Photography backdrops are the backbone of our photos. I can’t emphasise how important they are! They can literally make or break our images.
When I first started out as a food photographer I didn’t have a lot of money and tried to make my own backgrounds. They were ok, but I soon realised that investing in quality backdrops for food photos was one of the most important things I could do for my food story and composition.
I get a lot of questions about the backdrops that I use, and while this is not an exhaustive list of places you can buy from, I’m sharing the photography backdrops I own, where I got them from and their names, (if I can remember!).
Here are some of the backdrops in my collection I use the most, in alphabetical order:
- Backdrop Shoprs
- Bessie Bakes Backdrops
- Captured By Lucy Backdrops
- Duo Boards by V-Flat World
- Food Styling Backgrounds
- Poppy Bee Surfaces
- Woodville Workshop
How to Choose The Best Food Photography Backdrops
After shooting food for over ten years, I’ve learned a few things about what works in camera with backdrops, (and what doesn’t!).
When it comes to choosing a photography backdrop, the things I look out for are the following:
- Texture — oodles of it. Real-to-the-touch texture plays really nicely in camera. It’s something that’s hard to get on printed boards.
- Matte — shiny boards are tough to control and need a lot of editing. Choose something matte.
- Variety of hues — boards with specs of different hues feel more natural than solid colours.
- Size — you need boards you can set up a scene on.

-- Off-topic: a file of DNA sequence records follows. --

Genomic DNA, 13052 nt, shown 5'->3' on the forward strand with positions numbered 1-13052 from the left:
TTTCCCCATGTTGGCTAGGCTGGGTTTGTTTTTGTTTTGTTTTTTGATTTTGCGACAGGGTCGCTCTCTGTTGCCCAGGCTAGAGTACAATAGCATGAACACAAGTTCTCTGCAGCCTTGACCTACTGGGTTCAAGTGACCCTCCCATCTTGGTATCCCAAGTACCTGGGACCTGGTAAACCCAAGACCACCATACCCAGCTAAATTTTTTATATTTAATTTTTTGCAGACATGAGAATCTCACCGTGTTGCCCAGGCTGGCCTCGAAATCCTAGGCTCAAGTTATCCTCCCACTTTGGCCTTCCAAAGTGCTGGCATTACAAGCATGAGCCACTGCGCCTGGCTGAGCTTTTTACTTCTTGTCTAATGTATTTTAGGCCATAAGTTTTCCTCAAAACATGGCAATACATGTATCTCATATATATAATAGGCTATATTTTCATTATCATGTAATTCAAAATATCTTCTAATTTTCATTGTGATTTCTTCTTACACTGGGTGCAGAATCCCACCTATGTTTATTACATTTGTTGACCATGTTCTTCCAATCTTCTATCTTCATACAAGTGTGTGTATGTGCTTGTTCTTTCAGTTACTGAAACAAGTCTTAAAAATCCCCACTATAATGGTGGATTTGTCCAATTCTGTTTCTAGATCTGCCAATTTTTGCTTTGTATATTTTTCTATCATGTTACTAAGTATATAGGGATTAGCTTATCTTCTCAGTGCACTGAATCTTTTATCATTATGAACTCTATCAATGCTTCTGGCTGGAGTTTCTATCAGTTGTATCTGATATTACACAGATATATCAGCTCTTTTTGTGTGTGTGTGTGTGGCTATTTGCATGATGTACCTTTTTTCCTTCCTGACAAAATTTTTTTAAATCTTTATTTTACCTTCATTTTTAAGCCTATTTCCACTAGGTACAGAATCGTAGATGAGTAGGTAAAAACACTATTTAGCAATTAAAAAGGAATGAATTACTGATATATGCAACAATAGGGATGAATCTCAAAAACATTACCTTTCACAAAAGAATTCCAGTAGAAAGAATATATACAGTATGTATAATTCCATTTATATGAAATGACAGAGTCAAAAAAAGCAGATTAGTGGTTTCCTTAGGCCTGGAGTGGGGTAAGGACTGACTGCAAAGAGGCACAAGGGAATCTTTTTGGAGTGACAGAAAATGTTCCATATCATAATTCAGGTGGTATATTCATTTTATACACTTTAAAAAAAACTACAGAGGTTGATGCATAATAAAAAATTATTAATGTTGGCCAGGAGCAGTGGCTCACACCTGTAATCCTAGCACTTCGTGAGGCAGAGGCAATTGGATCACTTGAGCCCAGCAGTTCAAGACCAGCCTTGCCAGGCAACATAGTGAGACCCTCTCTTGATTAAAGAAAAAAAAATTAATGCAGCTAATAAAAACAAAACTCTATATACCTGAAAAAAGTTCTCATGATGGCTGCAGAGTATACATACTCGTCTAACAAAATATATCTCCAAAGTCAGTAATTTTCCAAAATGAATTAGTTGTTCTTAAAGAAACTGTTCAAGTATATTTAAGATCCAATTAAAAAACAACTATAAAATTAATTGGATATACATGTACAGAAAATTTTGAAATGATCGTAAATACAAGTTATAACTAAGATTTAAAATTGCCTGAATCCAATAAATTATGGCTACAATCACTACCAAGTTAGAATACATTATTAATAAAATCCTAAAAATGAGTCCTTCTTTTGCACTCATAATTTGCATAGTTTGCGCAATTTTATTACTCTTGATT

What is the Best Sized Photography Backdrop?
Let’s talk about the size a bit more. Every photographer creates differently, but the larger the backdrop the easier it is to photograph fuller scenes.
My favourite size to use is 72cm х 120cm – 28″ x 47″ or a dining table size. I definitely have smaller surfaces and my vinyl surfaces are typically 60cm x 90cm – 2′ x 3′. I would generally not go smaller than this.
Vinyl or Wood Backdrops — Which Are Better?
The age-old question. A lot of us have been burnt by vinyl and there is some pretty poor-quality vinyl out there. I’ve been there!
But I also have some incredible vinyl surfaces, with quality details, colours and texture reproductions.
Vinyl is great for:
- Portable and transportable due to lightweight.
- Easy storage for small spaces or home studios.
- More affordable.
- Reduced shipping cost due to weight.
My favourite vinyl backdrop companies are:
Wood is great for:
- Real-life texture that adds to photos.
- Easy to change and stand boards up during a shoot.
- Can buy custom textures and sizes.
- Usually, give the best quality in photos.
My favourite wood photography backdrop companies are:
Generally, if you choose cheap vinyl, you’ll be disappointed and your photos will suffer too. The vinyl companies I’ve listed here, I love the quality.
What Colours Should I Include in My Collection?
I used to be really scared of using brightly coloured photography backgrounds. Now, it’s one of my favourite composition techniques.
If you have a limited budget, however, you’ll want to try and make your collection go as far as possible. Therefore, I recommend sticking to neutrals.
- Textured Off whites and greys.
- Subtle blues and blue-greys.
- Dark greys, charcoals and textured blacks.
- Warm and cool-toned woods or faux wood.
It’s also nice to have a few coloured options for clients.
- Blush pink.
- Bold blues.
- Burnt orange or rich brown.
Of course, you can have as many colours as you’d like. These are the colours that I recommend getting started with so you can make your collection go as far as possible for variety and client needs.
Do you have a favourite backdrop company, colour or size that I haven’t mentioned? I love to know so I can keep an eye out. You can never have too many backdrops, right?
Interested in learning how to make your own backdrop? You can check out this post on Best DIY Backdrops.
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